Fired Minneapolis police officer Tou Thao faces up to 40 years in prison if convicted of aiding and abetting second-degree murder.
That’s the same sentence fellow fired officer Derek Chauvin faces if convicted of second degree murder, according to ABC11. Under Minnesota law, aiding and abetting a second degree murder carries the same weight as second degree murder. Two other officers involved in Floyd’s death, Thomas Kiernan Land and J. Alexander Kueng, also have been charged with aiding and abetting second degree murder.
Thao, 34, along with Kueng and Lane, was taken into custody Wednesday and is being held on $1 million bail, according to county jail documents.
Although Thao didn’t touch Floyd, he stood between onlookers and the other three officers who were restraining Floyd.
Tou Thao is a common name among the Hmong and has led to problems with other individuals with that name, including a supposed connection with Kellie Chauvin, the officer’s Hmong wife. As AsAmNews confirmed, Thao is not related to Kellie Chauvin, who is reportedly in the midst of divorcing Chauvin.
After Thao graduated in 2004 from Fridley High School in Fridley, Minnesota, he attended North Hennepin Community College in nearby Brooklyn Park, Minn. with the intention to earn an associate degree in law enforcement. However, he never graduated.
While attending college, he worked as a part-time police officer.
In 2008, the Minneapolis Police Dept. hired him a community service officer. He went through the Minneapolis Police Academy but was laid off because of budget cuts.
He was recalled in 2011 and hired in 2012 as a full-time officer.
At least six complaints were filed against him during his career with the Minneapolis police before the Floyd incident but didn’t receive any disciplinary action, according to Communities United Against Police Brutality.
The most serious complaint against Thao occurred in Oct., 2014, when he and another police officer arrested Lamar Ferguson. Thao allegedly physically assaulted the arrestee and took him to the hospital before putting him to jail.
In 2017, both officers were sued by Ferguson for excessive use of force and the case was closed in 2018 with the Minneapolis Police Department settling with Ferguson for $25,000. Ferguson recently talked about his experience with Thao which you can read here.
Defending him in the Floyd case, is Attorney Robert Paule, reportedly one of the top-rated criminal defense lawyers in Minneapolis with more than three decades of experience in general practice.
Thao listed that he can speak Hmong. Minnesota has a large Hmong population, mostly concentrated in the Twin Cities area. The Hmong community in Minnesota is one of two large concentrations of Hmong in the U.S., the other being around the Fresno area in California. According to 2010 census data, some 64,000 Hmong live in Minneapolis-St. Paul.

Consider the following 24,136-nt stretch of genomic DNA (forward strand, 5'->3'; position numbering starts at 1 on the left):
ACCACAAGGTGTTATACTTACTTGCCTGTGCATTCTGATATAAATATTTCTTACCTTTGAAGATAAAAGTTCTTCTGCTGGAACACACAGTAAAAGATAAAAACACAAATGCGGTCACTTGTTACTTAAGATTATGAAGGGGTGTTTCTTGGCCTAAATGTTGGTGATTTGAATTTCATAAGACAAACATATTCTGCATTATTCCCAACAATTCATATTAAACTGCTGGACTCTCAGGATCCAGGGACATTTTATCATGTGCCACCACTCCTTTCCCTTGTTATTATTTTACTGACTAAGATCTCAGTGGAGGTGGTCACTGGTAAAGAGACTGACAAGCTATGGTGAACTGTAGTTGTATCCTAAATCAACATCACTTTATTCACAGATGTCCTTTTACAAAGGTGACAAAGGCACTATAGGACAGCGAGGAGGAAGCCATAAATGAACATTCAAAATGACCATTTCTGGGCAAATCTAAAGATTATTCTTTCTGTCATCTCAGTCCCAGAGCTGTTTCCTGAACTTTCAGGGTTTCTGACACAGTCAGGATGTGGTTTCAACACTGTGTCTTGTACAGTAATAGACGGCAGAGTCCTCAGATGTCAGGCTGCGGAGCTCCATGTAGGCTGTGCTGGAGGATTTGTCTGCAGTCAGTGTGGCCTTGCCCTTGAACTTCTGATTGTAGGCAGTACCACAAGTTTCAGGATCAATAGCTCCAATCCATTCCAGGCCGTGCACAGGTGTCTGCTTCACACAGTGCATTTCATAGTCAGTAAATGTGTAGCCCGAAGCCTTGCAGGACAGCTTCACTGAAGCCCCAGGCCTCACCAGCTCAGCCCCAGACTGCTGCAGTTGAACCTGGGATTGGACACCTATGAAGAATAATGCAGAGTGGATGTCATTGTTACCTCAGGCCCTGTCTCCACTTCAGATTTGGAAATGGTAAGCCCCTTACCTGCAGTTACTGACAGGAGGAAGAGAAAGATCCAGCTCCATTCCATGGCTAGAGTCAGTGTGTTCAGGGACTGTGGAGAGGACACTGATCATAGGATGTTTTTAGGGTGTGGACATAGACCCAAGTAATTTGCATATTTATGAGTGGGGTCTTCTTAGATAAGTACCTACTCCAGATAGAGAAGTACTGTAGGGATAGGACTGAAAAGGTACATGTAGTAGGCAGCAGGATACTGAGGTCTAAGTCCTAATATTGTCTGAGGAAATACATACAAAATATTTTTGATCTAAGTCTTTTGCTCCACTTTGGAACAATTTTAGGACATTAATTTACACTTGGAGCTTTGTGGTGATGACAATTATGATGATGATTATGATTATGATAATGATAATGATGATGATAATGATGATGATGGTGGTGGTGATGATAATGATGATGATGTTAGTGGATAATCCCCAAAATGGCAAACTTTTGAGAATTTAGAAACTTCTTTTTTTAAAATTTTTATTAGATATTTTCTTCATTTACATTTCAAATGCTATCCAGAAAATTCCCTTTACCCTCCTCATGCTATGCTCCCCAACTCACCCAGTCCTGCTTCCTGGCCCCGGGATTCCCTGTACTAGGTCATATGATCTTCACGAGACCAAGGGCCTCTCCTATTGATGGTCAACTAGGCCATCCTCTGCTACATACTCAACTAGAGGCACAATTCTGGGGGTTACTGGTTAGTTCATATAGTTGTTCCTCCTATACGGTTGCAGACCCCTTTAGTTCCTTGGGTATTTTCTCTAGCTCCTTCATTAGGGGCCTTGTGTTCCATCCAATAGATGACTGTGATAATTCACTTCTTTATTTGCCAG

Hmong came to the US as refugees after the Vietnam War because they were part of the CIA’s “secret army” in Laos, Vietnam and China who were enlisted to fight the Vietnamese from North and South Vietnam seeking to overthrow the South Vietnamese government.
Thao’s involvement in Floyd’s death has caused Asian Americans across the country and the Black community to re-examine biases and tensions between the communities.
Much of the Asian America seems to be experiencing a public reckoning, with social media discussions over not just anti-blackness sentiment, but also about solidarity with communities of color.
The perceived tension goes back to the 1970s, when the Hmong arrived as refugees and were “plopped into the most affordable parts of town,” says Bo Thao-Urabe, a Hmong refugee and head of the Coalition of Asian American Leaders in St. Paul. She has no known relation to former officer Thao.
“So we live in proximity to Black and Brown people,” she says because the Hmong were seen as rivals by the Blacks as the two groups battled over the same crumbs.
People who tend to defend Thao believe that the former officer shouldn’t be judged as a “White” cop with assumed privilege.
Hmong Americans rank lowest among Southeast Asian American ethnic groups “across multiple measures of income,” with 60% of them low income and more than 1 of 4 living in poverty, according to a recent study from the group Asian Americans Advancing Justice.
“People have this preconceived notion that if you are Asian American, you must be educated. You must make a lot of money — and that is not the experience of this community,” says Thao-Urabe.
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